• [0027]
    In some implementations, the estimation algorithm can include selecting one partition of the plurality of partitions and querying the dictionary of the selected data partition for a total number of unique values in the column in the selected data partition. A ratio of unique values to a number of rows of the column contained in the selected data partition is calculated and assumed to be representative of the distribution of unique values in all other data partitions of the plurality of data partitions. The uniqueness metric in this example can be the calculated ratio of unique values to number of rows. If the number of unique values for the column in the selected data partition is substantially smaller than the number of rows (e.g. the ratio of unique values to rows is below a threshold), the column is classified as being categorical.
  • [0028]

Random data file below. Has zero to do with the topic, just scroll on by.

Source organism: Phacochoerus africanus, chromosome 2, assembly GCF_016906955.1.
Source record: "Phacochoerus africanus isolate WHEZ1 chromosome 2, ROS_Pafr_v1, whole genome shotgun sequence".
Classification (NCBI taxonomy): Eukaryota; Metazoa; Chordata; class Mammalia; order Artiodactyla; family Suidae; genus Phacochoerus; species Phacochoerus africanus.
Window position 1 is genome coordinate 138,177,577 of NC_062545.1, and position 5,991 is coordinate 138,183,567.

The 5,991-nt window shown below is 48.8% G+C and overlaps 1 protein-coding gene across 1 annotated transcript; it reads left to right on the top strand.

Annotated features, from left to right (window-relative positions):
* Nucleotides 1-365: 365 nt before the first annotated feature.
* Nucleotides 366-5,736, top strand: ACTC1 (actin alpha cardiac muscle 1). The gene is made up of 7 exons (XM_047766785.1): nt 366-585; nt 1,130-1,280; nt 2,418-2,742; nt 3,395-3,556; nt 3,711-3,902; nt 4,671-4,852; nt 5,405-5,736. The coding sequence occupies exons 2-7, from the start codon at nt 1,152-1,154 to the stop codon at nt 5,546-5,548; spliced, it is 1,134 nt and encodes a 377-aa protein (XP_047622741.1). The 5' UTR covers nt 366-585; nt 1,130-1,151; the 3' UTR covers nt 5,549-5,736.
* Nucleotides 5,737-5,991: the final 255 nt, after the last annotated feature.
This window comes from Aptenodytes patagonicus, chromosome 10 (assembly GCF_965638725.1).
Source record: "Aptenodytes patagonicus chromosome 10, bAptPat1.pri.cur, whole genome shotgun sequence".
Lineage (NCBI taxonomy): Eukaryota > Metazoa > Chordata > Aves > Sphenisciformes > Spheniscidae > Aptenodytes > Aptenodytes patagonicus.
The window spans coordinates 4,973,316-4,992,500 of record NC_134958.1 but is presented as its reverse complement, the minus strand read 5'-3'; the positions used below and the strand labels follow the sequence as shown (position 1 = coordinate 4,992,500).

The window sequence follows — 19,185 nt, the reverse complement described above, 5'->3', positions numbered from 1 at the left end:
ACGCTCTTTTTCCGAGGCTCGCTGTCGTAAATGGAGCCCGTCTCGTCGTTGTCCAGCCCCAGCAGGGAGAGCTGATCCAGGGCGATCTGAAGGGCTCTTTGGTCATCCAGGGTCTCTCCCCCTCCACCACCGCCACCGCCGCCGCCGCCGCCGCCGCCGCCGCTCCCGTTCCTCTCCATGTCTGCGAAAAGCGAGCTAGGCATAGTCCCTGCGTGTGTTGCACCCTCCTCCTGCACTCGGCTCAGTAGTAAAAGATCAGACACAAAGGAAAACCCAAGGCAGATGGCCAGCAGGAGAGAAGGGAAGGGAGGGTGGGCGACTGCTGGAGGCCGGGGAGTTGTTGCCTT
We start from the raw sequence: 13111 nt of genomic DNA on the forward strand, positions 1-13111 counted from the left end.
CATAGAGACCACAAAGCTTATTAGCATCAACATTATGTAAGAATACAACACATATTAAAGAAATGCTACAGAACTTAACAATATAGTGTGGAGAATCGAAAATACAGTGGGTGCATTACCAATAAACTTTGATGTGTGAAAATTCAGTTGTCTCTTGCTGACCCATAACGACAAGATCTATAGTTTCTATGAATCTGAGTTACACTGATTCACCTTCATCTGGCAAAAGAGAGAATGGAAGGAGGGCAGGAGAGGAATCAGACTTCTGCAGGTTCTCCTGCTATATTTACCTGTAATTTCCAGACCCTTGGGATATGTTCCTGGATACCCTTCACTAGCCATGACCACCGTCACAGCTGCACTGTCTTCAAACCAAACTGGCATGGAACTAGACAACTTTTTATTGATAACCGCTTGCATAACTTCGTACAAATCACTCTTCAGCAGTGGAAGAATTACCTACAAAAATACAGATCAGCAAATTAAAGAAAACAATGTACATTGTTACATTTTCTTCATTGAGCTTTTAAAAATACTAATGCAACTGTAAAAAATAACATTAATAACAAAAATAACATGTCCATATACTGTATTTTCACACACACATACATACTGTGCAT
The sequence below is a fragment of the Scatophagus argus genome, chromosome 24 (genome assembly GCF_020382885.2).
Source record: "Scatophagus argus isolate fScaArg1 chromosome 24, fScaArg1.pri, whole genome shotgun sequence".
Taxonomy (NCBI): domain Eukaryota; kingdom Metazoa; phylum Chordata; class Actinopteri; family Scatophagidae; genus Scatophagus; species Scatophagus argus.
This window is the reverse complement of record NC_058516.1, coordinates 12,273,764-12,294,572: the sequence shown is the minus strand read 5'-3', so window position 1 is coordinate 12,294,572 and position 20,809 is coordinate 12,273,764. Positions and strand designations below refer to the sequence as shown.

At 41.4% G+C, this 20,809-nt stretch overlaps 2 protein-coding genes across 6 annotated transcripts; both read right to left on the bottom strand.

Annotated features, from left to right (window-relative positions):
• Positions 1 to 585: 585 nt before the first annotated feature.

In other implementations, the estimation algorithm can send a query to the dictionary on two or more data partitions of the plurality of data partitions. The query can request a random sampling of a preset number of the unique values in the column on each of the two or more data partitions. The two or more data partitions can optionally include all of the plurality of data partitions. The random samples returned from the dictionary on the two or more data partitions can be compared, and the uniqueness metric can represent a degree of similarity between the random samples. In this example, if the similarity between the random samples is above a threshold, the column can be classified as categorical as the duplication of unique values between the column parts in the sampled data partitions is indicative of a lower degree of uniqueness. If the similarity between the random samples is below the threshold, the column can be classified as non-categorical.